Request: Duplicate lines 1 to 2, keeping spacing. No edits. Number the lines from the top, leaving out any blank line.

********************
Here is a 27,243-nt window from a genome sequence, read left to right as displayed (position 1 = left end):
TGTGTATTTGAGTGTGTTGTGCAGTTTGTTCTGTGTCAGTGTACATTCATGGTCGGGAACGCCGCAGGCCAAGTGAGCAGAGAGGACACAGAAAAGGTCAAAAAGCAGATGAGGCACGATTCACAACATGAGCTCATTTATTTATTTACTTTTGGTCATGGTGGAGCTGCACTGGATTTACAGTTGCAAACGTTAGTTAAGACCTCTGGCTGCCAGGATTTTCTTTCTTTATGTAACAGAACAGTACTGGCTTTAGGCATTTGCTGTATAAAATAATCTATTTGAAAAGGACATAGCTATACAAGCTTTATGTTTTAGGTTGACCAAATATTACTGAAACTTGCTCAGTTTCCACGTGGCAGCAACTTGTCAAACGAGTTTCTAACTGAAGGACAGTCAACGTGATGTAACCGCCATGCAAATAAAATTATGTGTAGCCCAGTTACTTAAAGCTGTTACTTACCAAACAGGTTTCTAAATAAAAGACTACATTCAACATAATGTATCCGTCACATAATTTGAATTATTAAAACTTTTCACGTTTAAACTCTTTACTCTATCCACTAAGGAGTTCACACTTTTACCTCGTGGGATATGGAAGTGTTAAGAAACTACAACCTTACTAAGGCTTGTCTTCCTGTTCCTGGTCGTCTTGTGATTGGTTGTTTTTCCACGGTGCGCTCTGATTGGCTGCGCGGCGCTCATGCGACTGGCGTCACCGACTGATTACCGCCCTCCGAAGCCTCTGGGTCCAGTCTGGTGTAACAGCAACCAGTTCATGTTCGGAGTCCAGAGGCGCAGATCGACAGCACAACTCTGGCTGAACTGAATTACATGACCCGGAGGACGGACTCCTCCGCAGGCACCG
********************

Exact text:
Here is a 27,243-nt window from a genome sequence, read left to right as displayed (position 1 = left end):
TGTGTATTTGAGTGTGTTGTGCAGTTTGTTCTGTGTCAGTGTACATTCATGGTCGGGAACGCCGCAGGCCAAGTGAGCAGAGAGGACACAGAAAAGGTCAAAAAGCAGATGAGGCACGATTCACAACATGAGCTCATTTATTTATTTACTTTTGGTCATGGTGGAGCTGCACTGGATTTACAGTTGCAAACGTTAGTTAAGACCTCTGGCTGCCAGGATTTTCTTTCTTTATGTAACAGAACAGTACTGGCTTTAGGCATTTGCTGTATAAAATAATCTATTTGAAAAGGACATAGCTATACAAGCTTTATGTTTTAGGTTGACCAAATATTACTGAAACTTGCTCAGTTTCCACGTGGCAGCAACTTGTCAAACGAGTTTCTAACTGAAGGACAGTCAACGTGATGTAACCGCCATGCAAATAAAATTATGTGTAGCCCAGTTACTTAAAGCTGTTACTTACCAAACAGGTTTCTAAATAAAAGACTACATTCAACATAATGTATCCGTCACATAATTTGAATTATTAAAACTTTTCACGTTTAAACTCTTTACTCTATCCACTAAGGAGTTCACACTTTTACCTCGTGGGATATGGAAGTGTTAAGAAACTACAACCTTACTAAGGCTTGTCTTCCTGTTCCTGGTCGTCTTGTGATTGGTTGTTTTTCCACGGTGCGCTCTGATTGGCTGCGCGGCGCTCATGCGACTGGCGTCACCGACTGATTACCGCCCTCCGAAGCCTCTGGGTCCAGTCTGGTGTAACAGCAACCAGTTCATGTTCGGAGTCCAGAGGCGCAGATCGACAGCACAACTCTGGCTGAACTGAATTACATGACCCGGAGGACGGACTCCTCCGCAGGCACCG